Speakers in the ensuing debate welcomed the dialogue with the major groups, as well as their contributions to the session, and noted their willingness to participate in the Forum’s intersessional activities. The multi-stakeholder dialogue could have a significant impact on the session’s work. Many speakers also expressed interest in the major groups’ initiative to hold a multi-stakeholder meeting following the session. Participants also acknowledged the role of major groups in addressing climate change and mobilizing resources for sustainable forest management. It was essential to involve holders of traditional knowledge and fully to respect the rights of indigenous and local communities, one speaker stressed.
Another speaker, emphasizing that the discussion on forests should not be limited to carbon, also agreed that there was a need to secure land-tenure rights. It was also of great importance to involve women and youth, and to establish regular communications with the major groups so that forests could be maintained for future generations.
One delegate said the Forum should stick to the main theme of sustainable forest management, adding that, when dealing with carbon sequestration, it should not emphasize one point at the expense of others. While forests were important to Governments, it was also necessary to recognize their importance to communities, as well, another speaker said. The issues raised by the major groups should be part of the negotiations in the Forum.
Moderator RACHEL MAYANJA, Assistant Secretary-General and Special Adviser on Gender Issues and Advancement of Women, opened the panel discussion on “Forests, women and fuelwood”, saying it would focus, among other things, on women in conflict and refugee zones who suffered violence, including rape, while collecting fuelwood for cooking. As an integral part of global sustainable development, forests affected the livelihoods of 1.6 billion people worldwide and provided a wide range of economic and sociocultural benefits. However, discussions often focused on the environmental and economic aspects of sustainable forest management to the exclusion of the social aspects. The panel would examine some of those social connections, focusing on the challenges and opportunities associated with living in and around forests.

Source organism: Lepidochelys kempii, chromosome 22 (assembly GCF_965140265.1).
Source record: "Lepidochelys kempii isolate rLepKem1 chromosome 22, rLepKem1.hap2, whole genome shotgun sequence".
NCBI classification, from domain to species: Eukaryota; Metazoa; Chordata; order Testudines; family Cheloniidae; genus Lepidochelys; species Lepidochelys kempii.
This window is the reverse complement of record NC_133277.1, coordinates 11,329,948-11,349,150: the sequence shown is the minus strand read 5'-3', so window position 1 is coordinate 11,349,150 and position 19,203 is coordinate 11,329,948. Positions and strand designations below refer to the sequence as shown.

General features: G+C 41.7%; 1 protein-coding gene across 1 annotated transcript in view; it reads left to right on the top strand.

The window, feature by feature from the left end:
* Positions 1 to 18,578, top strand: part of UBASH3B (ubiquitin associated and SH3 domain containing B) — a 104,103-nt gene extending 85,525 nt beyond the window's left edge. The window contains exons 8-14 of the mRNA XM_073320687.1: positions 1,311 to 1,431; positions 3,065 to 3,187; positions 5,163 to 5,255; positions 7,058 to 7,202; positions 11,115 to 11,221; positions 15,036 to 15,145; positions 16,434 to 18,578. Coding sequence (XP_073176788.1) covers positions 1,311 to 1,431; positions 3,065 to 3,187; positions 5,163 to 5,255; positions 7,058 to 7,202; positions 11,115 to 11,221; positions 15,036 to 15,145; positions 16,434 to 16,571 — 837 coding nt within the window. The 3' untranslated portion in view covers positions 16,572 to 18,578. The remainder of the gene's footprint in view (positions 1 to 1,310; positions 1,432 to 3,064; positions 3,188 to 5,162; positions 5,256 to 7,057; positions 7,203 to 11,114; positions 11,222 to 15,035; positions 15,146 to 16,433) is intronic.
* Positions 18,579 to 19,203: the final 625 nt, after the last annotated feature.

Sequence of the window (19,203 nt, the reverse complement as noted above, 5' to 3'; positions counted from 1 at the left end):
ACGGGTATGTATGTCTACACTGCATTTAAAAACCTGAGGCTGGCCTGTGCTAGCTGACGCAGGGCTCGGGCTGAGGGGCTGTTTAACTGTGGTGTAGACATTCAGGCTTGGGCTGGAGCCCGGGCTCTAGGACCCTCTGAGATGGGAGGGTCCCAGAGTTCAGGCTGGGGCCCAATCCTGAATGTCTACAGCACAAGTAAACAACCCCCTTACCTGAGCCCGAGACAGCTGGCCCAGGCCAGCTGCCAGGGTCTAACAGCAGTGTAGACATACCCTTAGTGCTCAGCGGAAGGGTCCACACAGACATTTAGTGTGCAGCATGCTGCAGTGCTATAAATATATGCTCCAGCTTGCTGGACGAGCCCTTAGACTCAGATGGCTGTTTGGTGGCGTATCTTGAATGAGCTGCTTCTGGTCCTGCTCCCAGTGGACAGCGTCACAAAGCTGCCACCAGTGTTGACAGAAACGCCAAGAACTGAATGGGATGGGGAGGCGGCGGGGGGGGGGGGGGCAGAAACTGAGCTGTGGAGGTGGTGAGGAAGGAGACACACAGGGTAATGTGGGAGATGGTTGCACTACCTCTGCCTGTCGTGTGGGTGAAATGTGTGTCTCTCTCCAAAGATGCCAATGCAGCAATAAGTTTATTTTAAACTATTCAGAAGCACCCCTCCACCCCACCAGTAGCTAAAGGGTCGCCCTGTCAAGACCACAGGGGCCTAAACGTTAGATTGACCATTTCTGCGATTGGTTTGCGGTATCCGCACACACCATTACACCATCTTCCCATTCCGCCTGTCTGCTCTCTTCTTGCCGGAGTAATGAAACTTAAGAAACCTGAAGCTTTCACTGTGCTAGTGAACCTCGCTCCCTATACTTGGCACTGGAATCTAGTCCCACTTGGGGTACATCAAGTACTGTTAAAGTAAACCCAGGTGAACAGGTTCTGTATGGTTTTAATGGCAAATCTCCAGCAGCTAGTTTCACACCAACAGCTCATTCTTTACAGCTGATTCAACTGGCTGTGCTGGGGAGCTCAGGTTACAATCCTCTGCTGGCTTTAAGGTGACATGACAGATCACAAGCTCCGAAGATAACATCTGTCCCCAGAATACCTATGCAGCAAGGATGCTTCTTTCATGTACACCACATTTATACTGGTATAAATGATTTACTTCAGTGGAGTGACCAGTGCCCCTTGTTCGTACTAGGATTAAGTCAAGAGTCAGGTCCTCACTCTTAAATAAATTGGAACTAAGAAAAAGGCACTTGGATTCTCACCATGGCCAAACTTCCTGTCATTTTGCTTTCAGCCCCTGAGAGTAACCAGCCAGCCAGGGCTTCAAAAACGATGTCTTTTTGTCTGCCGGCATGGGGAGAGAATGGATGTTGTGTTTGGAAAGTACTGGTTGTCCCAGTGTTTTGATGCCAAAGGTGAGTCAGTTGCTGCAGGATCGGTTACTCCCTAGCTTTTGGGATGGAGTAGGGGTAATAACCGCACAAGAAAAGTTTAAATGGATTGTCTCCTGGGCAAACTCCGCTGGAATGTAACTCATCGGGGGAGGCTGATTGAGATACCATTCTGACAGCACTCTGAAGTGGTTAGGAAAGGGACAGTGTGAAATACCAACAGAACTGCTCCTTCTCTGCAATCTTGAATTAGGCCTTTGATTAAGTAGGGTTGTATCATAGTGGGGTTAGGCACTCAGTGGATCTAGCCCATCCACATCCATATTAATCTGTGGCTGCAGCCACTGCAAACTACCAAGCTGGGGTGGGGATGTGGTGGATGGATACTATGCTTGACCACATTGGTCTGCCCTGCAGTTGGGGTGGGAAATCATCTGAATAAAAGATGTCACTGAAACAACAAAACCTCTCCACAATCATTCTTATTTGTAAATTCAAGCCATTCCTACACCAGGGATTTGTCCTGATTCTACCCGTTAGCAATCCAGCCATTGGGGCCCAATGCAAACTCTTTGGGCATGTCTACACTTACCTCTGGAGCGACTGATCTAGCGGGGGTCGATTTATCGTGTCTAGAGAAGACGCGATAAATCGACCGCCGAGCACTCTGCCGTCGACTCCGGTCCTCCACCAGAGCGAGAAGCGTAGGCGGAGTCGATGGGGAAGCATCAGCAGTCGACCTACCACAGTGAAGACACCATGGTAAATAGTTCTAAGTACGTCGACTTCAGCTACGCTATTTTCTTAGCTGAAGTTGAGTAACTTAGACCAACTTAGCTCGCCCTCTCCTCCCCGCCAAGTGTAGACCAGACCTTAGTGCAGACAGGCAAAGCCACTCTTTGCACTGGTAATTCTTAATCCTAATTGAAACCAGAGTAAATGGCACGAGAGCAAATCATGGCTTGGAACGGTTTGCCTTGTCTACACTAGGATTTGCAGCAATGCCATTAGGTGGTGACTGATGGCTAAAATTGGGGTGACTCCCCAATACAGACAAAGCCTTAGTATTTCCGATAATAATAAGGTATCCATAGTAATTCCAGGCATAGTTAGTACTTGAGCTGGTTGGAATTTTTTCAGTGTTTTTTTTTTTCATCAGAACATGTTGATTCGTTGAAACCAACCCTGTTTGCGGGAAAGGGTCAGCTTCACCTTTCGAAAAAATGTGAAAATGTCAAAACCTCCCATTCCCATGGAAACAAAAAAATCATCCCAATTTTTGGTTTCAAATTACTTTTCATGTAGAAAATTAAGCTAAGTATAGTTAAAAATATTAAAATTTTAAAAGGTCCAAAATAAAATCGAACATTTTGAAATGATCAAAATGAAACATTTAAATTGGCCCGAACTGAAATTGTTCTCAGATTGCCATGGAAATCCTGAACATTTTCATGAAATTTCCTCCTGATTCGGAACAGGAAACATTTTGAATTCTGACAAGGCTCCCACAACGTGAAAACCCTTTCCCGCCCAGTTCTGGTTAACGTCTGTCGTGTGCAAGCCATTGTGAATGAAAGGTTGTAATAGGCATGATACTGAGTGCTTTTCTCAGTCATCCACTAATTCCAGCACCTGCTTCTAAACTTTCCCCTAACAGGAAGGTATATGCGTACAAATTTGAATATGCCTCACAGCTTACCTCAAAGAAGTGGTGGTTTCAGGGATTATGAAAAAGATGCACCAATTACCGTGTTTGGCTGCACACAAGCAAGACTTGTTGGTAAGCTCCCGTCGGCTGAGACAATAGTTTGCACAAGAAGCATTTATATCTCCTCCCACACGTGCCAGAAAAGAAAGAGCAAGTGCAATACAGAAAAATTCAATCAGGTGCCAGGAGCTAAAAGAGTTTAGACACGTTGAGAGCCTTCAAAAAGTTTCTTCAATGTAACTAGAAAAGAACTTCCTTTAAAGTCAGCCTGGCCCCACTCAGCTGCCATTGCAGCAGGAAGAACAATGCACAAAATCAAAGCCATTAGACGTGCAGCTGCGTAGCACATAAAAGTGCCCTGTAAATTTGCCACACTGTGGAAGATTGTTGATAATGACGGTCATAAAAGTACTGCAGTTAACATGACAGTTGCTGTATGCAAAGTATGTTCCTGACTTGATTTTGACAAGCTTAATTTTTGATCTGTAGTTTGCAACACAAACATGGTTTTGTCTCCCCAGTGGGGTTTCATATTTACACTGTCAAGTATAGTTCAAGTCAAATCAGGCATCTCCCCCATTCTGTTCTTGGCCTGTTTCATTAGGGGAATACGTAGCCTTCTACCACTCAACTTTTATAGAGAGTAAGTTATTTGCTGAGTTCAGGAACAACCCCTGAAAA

During conflict, families and individuals often moved to forests or areas surrounding forests in order to feel safe or to find shelter, she said. People also relied on forests for food and fuelwood. At the same time, forests were a source of risk and danger during conflict, especially for women and girls, who were at risk of violence and abuse, including rape. Another potential health hazard was the use of firewood in enclosed quarters, as when used in stoves that were not environmentally efficient. Dependence on forests also carried risks associated with forest degradation, deforestation and desertification, all of which could have major implications for the lives of women and girls.
Panellist CAROLYN MAKINSON, Executive Director, Women’s Refugee Commission, said her project aimed to get women and girls “going” after they had suffered rape or other violence, since no one had previously taken the responsibility to care for them, especially in terms of food. Various organizations in different humanitarian settings had tried different things to help improve the condition of female rape victims, many of which had not worked. In various parts of the world, such as Nepal, local communities were often unwilling to help victims of violence and rape to access local forest resources such as firewood.
She said she was pleased that roles and responsibilities for helping victims were being developed the first time. The Women’s Refugee Commission was currently undertaking field missions in a number of countries, including in the Sudan, where it was working in Darfur. There were many solutions, but just as many obstacles to resolving the problem, prominent among which was the serious need for increased funding of activities to ensure even greater progress was achieved in the future.